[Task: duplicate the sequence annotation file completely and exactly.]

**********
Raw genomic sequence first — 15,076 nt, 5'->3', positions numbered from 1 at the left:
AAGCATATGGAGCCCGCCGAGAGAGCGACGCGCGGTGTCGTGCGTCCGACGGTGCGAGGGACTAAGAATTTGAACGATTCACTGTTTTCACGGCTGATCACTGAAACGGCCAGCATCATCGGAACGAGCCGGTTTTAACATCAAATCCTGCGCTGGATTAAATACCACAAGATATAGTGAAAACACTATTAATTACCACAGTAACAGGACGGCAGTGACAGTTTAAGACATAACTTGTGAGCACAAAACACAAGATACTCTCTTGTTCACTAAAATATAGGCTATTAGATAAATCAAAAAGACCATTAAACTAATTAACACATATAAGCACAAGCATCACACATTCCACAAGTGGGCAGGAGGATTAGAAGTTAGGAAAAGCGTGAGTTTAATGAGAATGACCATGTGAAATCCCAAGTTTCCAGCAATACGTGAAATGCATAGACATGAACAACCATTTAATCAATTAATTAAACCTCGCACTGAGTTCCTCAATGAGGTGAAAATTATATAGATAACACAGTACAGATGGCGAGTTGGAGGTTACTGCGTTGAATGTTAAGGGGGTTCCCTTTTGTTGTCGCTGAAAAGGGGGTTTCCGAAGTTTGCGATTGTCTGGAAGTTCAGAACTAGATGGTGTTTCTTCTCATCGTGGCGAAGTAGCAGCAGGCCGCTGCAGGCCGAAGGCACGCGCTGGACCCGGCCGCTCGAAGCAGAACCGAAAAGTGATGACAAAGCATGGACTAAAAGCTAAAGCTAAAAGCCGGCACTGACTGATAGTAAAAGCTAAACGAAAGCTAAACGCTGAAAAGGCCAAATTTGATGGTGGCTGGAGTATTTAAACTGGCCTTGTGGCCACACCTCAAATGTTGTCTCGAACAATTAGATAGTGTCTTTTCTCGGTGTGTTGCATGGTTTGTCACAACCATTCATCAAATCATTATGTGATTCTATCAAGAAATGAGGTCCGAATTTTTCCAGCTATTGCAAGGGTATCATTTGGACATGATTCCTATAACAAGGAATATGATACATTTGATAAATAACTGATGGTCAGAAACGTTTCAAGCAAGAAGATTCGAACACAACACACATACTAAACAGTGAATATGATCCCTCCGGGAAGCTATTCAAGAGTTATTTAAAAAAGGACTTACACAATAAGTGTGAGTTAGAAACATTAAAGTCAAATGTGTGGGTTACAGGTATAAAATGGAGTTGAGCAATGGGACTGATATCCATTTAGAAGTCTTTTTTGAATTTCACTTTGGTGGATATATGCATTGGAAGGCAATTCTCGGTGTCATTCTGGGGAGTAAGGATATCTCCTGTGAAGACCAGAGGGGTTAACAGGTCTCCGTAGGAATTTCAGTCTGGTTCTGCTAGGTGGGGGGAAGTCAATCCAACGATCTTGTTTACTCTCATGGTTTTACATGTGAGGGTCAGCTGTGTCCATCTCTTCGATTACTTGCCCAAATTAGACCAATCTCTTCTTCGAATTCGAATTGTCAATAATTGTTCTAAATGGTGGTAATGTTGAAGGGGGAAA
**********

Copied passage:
Raw genomic sequence first — 15,076 nt, 5'->3', positions numbered from 1 at the left:
AAGCATATGGAGCCCGCCGAGAGAGCGACGCGCGGTGTCGTGCGTCCGACGGTGCGAGGGACTAAGAATTTGAACGATTCACTGTTTTCACGGCTGATCACTGAAACGGCCAGCATCATCGGAACGAGCCGGTTTTAACATCAAATCCTGCGCTGGATTAAATACCACAAGATATAGTGAAAACACTATTAATTACCACAGTAACAGGACGGCAGTGACAGTTTAAGACATAACTTGTGAGCACAAAACACAAGATACTCTCTTGTTCACTAAAATATAGGCTATTAGATAAATCAAAAAGACCATTAAACTAATTAACACATATAAGCACAAGCATCACACATTCCACAAGTGGGCAGGAGGATTAGAAGTTAGGAAAAGCGTGAGTTTAATGAGAATGACCATGTGAAATCCCAAGTTTCCAGCAATACGTGAAATGCATAGACATGAACAACCATTTAATCAATTAATTAAACCTCGCACTGAGTTCCTCAATGAGGTGAAAATTATATAGATAACACAGTACAGATGGCGAGTTGGAGGTTACTGCGTTGAATGTTAAGGGGGTTCCCTTTTGTTGTCGCTGAAAAGGGGGTTTCCGAAGTTTGCGATTGTCTGGAAGTTCAGAACTAGATGGTGTTTCTTCTCATCGTGGCGAAGTAGCAGCAGGCCGCTGCAGGCCGAAGGCACGCGCTGGACCCGGCCGCTCGAAGCAGAACCGAAAAGTGATGACAAAGCATGGACTAAAAGCTAAAGCTAAAAGCCGGCACTGACTGATAGTAAAAGCTAAACGAAAGCTAAACGCTGAAAAGGCCAAATTTGATGGTGGCTGGAGTATTTAAACTGGCCTTGTGGCCACACCTCAAATGTTGTCTCGAACAATTAGATAGTGTCTTTTCTCGGTGTGTTGCATGGTTTGTCACAACCATTCATCAAATCATTATGTGATTCTATCAAGAAATGAGGTCCGAATTTTTCCAGCTATTGCAAGGGTATCATTTGGACATGATTCCTATAACAAGGAATATGATACATTTGATAAATAACTGATGGTCAGAAACGTTTCAAGCAAGAAGATTCGAACACAACACACATACTAAACAGTGAATATGATCCCTCCGGGAAGCTATTCAAGAGTTATTTAAAAAAGGACTTACACAATAAGTGTGAGTTAGAAACATTAAAGTCAAATGTGTGGGTTACAGGTATAAAATGGAGTTGAGCAATGGGACTGATATCCATTTAGAAGTCTTTTTTGAATTTCACTTTGGTGGATATATGCATTGGAAGGCAATTCTCGGTGTCATTCTGGGGAGTAAGGATATCTCCTGTGAAGACCAGAGGGGTTAACAGGTCTCCGTAGGAATTTCAGTCTGGTTCTGCTAGGTGGGGGGAAGTCAATCCAACGATCTTGTTTACTCTCATGGTTTTACATGTGAGGGTCAGCTGTGTCCATCTCTTCGATTACTTGCCCAAATTAGACCAATCTCTTCTTCGAATTCGAATTGTCAATAATTGTTCTAAATGGTGGTAATGTTGAAGGGGGAAA